Even though the majority of couples strive for monogamy these days, it's a fairly new concept in the animal kingdom. In fact, many experts claim that human beings weren't born to be monogamous, and that monogamy is nothing more than a socially-constructed idea that we've placed on ourselves and our partners. Elisabeth Sheff, Ph.D., educational consultant and author of The Polyamorists Next Door: Inside Multiple-Partner Relationships and Families, says that monogamy isn't inherently "natural" for humans in the way that eating, breathing, and wanting to protect our children is. It's not that monogamy is wrong or bad for us: It's just that we may not be evolutionarily suited to sleep with just one person for the rest of our lives.
Which is why people who choose to be in non-monogamous relationships might be onto something. Up to 60 percent of all married folks in the U.S. will be unfaithful at some point in their relationship, so why not reconstruct the whole idea of sexual openness and throw the frightening idea of cheating out the window? Easier said than done, though, because we've been programmed from a young age to find one person and want to possess their sexuality, and that can be a tough mold to break out of.
As a result, couples who choose to be monogamous can sometimes have a hard time understanding non-monogamy. They might find non-monogamous relationships to be totally bizarre, or they look at them with a mixture of curiosity, apprehension, and even envy. Whatever the case may be, there are a lot of thoughts that definitely play out in their mind.
1. "Yeah, As If That's Actually Working Out For You..."
I suppose you could call this stage "Denial." Monogamous people are so used to the conventional ways of going about a relationship that they can have serious doubts that anything else will really work. So when they encounter a non-monogamous couple, the first thing that comes to mind is pure, unadulterated skepticism. A lot of this comes from the sheer fact that monogamous couples may not know a lot about non-monogamous relationships. They tend to think it's just a sexual free-for-all, but they're missing out on the fact that there is actually a lot of work, healthy communication, and boundary-setting that happens in non-monogamous relationships.
2. "You're A Bunch Of Weirdos"
It's easy for us to label something foreign in our heads as "weird." When you think of polyamory, you might also conjure up an image in your mind of one dude with four submissive wives, but the kind of polyamory that's out there today usually isn't anything like that.
In fact, studies show that many polyamorous individuals in the U.S. are highly educated, holding more masters or doctoral degrees than the average American population. They're not just a bunch of hippies who are merely trying to get as much action as possible — they are often just smart people, trying to live an honest lifestyle. It's hard to realize that, however, due to all the stigma that still resides around a non-monogamous way of life.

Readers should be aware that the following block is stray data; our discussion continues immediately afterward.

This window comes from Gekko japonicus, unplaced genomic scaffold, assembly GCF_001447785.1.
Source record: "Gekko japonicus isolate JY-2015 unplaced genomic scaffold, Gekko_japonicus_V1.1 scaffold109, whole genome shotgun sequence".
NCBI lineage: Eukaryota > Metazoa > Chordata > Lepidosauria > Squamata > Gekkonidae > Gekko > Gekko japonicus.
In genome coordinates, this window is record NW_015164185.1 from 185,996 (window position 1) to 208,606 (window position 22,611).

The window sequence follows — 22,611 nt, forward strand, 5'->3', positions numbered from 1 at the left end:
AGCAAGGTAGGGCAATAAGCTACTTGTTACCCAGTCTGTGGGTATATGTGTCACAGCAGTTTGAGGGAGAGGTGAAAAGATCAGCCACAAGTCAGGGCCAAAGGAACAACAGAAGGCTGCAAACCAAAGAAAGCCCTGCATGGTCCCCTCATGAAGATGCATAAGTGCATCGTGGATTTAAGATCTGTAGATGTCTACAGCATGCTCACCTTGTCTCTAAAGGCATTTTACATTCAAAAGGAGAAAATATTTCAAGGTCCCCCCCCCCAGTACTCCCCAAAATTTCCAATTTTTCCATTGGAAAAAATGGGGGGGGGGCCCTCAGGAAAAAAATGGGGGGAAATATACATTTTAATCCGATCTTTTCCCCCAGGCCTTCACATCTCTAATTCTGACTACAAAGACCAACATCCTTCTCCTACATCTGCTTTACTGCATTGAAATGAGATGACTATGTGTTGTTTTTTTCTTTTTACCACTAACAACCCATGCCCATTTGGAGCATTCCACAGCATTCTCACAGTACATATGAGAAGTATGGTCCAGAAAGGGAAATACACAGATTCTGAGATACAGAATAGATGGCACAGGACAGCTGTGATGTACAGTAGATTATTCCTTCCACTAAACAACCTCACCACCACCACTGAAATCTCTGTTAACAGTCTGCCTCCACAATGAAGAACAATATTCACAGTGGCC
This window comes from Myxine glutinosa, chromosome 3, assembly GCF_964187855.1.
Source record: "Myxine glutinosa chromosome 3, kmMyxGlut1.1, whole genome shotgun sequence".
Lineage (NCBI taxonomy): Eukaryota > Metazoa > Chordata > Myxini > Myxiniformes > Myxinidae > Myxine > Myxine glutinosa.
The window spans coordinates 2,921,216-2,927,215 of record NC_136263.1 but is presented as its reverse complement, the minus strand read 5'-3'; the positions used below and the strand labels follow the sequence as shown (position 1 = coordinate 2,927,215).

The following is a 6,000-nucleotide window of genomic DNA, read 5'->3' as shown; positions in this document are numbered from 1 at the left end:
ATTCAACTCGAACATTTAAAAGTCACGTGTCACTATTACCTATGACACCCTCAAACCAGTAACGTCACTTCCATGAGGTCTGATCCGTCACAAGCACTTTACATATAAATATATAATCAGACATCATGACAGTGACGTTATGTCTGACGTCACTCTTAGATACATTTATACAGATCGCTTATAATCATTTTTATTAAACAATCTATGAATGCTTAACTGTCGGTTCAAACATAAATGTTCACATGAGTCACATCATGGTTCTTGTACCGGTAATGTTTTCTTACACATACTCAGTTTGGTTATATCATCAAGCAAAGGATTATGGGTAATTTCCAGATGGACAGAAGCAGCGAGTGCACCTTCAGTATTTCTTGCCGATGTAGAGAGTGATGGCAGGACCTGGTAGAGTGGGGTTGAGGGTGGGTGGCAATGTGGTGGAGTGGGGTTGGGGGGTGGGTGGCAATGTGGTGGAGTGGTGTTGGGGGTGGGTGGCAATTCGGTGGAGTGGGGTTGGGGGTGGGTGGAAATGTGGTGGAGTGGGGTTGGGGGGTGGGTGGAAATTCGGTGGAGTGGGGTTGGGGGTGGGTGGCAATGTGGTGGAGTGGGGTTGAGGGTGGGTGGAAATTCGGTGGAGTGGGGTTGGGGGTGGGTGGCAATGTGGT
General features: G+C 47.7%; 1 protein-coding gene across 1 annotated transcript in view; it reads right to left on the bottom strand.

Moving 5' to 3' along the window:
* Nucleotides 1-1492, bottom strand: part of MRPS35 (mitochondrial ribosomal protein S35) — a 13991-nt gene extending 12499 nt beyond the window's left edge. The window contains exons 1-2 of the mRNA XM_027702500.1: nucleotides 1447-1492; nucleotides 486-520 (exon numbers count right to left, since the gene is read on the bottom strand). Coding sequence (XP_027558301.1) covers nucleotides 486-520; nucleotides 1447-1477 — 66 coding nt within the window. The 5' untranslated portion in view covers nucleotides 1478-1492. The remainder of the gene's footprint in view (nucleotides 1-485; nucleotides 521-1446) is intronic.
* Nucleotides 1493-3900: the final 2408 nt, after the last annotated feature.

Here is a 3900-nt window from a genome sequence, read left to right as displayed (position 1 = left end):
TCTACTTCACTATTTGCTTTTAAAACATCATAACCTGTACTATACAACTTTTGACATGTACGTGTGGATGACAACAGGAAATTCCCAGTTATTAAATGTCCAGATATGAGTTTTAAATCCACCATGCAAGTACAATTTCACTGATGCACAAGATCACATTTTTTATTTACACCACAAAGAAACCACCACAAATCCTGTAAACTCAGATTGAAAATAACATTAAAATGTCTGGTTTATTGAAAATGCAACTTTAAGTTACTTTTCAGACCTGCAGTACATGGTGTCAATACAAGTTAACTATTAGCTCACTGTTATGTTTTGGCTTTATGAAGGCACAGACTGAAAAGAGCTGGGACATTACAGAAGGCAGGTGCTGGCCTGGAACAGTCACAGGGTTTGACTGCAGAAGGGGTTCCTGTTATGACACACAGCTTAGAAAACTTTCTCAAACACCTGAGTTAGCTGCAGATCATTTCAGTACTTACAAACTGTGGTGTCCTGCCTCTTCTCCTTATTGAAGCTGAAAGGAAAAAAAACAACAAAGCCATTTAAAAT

3. "The Only Reason You're Not Monogamous Is Because You Have Trouble Committing"
When you don't understand people's life choices, the first thing you do is try to come up with reasons why they would possibly engage in such "odd" behavior. Non-monogamous relationships don't make much sense at all to people who aren't accustomed to the idea, so they immediately think there has to be some kind of commitment-phobia happening. After all, being in love and being devoted to each other means only having sex together, right?
Well, that's not the case for everyone. Many people find that they can be in love with one person but simultaneously explore their sexuality with others in a way that makes both them and their SO comfortable — and even results in more commitment to their partner.
4. "Your Sex Life Is Probably Way More Exciting Than Mine"
We're always thinking about sex. So when we see a non-monogamous couple, all we can think about is how much and what kind of sex they're having (which is a little bit creepy but, hey, we're highly sexual creatures at the end of the day). Granted, non-monogamous people probably are enjoying an exciting sex life. The more novelty there is in the bedroom, the more satisfied we tend to be, after all. That doesn't necessarily mean that their sex lives are inherently better than all of ours, though. It all depends.
5. "You're So Lucky."
You probably won't hear many monogamous people admit this to anyone out-loud, but when you meet a non-monogamous person, there is always a small part of you that is burning up with jealousy. Because, let's get real, no matter how much you love your partner, if you've been together for a long time, you're bound to face some kind of boredom in the bedroom.
Our minds tend to wander every now and again to somebody else we find attractive, and that's perfectly normal; a healthy dose of sexual fantasies never did anyone harm, but sometimes you also wish you could act on them. So when monogamous folks picture the kind of fun non-monogamous people are having, it's not unlikely that they experience some kind of envy in their heads, even if they won't verbalize it.
6. "I'm Pretty Sure You're Our Future"
In a way, engaging in non-monogamous relationships may be the best way to return to our roots as humans. Polyamory was a pretty typical way for hunter-gatherers to live, and it was the norm in ancient Greece and Egypt as well. But because monogamy has become the most conventional way to go about love today, many monogamists see polyamory as a futuristic concept that will only come to fruition when we all achieve enlightenment and can stop feeling jealous. Many of us may believe that one day, we'll live in a world where monogamy isn't viewed by mainstream culture as the only way to be happy in a relationship.
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